By Jonathan Allen
NEW YORK, June 6 (Reuters) - Federal and state authorities have charged 98 people in New York City and Long Island, including two doctors and a nurse, with trafficking and abuse of painkillers and other prescription drugs, they said on Wednesday.
The charges follow a crackdown on traffickers who stole or forged prescriptions to obtain large quantities of painkillers that could be illegally resold to users, and on doctors and nurses who knowingly helped traffic the drugs, according to Loretta Lynch, the U.S. Attorney for the Eastern District of New York.
"Faced with the growing threat of prescription drug trafficking and abuse, this office and our partners have joined forces to coordinate our attack against a menace every bit as dangerous as trafficking in cocaine or other narcotics," Lynch said in a statement of the crackdown that began in February.
"The stakes could not be higher, as reflected by the murder of four people last June during a pharmacy robbery in Suffolk County, and the December shooting death of a federal agent who tried to stop a similar robbery in Nassau County," she said, referring to two deadly crimes in 2011.
As a result of the federal-state crackdown, a doctor in Great Neck on Long Island was charged on Wednesday with selling oxycodone prescriptions to traffickers for cash.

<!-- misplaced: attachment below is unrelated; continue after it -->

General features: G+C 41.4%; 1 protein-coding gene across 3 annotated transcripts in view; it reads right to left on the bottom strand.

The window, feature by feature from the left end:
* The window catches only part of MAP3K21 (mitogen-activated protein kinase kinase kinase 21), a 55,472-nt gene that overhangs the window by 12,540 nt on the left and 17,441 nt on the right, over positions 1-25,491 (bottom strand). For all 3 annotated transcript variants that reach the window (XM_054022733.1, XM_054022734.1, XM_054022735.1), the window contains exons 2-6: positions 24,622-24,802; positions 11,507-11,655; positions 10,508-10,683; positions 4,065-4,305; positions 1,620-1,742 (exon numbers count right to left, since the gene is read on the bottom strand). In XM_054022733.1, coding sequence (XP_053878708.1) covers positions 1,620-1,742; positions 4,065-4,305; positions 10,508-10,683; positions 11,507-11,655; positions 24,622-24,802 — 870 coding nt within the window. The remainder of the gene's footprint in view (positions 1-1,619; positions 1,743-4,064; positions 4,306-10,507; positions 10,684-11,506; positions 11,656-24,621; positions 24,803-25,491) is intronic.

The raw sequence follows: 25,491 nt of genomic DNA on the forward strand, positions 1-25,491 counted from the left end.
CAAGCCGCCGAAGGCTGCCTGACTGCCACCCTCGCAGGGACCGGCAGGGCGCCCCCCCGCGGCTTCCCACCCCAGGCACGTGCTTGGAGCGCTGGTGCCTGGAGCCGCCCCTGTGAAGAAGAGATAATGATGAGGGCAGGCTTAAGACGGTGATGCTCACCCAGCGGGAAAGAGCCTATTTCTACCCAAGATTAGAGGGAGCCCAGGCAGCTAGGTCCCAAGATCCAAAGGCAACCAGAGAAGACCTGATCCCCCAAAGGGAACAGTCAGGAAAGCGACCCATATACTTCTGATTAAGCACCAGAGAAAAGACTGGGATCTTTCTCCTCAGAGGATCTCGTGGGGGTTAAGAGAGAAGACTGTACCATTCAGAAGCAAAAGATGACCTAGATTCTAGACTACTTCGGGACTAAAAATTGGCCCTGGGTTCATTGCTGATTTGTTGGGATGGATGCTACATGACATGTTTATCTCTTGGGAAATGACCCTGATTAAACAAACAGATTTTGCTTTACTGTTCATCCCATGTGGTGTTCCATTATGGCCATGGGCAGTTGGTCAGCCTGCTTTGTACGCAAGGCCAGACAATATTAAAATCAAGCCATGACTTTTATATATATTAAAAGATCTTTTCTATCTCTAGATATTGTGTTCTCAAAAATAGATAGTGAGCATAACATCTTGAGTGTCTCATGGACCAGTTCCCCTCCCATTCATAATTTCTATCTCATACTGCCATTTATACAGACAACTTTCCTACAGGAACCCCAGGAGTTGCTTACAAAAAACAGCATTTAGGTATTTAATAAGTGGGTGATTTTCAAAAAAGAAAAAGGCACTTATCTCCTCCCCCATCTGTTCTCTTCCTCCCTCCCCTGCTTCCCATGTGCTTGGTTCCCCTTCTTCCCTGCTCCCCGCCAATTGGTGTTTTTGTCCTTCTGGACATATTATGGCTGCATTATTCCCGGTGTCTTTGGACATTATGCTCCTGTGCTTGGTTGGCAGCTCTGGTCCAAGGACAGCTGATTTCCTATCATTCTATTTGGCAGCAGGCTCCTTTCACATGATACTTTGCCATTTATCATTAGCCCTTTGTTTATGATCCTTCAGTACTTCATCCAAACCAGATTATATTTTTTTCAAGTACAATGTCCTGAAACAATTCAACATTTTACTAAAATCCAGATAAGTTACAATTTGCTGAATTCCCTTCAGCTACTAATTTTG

In a separate case, another Long Island doctor was charged with prescribing 782,032 oxycodone pills between January 2009 and November 2011 to people he knew were addicted to the drugs and without giving a medical examination.
Each physician faces 7 to 20 years in prison if convicted, Lynch said.
The federal prosecutor also announced the settlement of a civil lawsuit against a Brooklyn pharmacist accused of forging oxycodone prescriptions, which called for the pharmacist to pay a $105,000 fine and not sell certain painkillers at his pharmacy for two years.
District attorneys in Long Island and New York City, who have been coordinating their pharmaceutical-crime investigations with the U.S. attorney's office since February, also announced state charges against dozens of individuals involved in the trafficking of oxycodone, klonopin and methadone, including a manager in a doctor's office in Staten Island accused of forging prescriptions for friends.
"Pharmacy robberies, overdose deaths, drugged driving incidents and the illegal dispensation of prescription drugs are all on the rise," Kathleen Rice, the Nassau County district attorney, said in a statement. (Editing by Barbara Goldberg and Andrew Hay)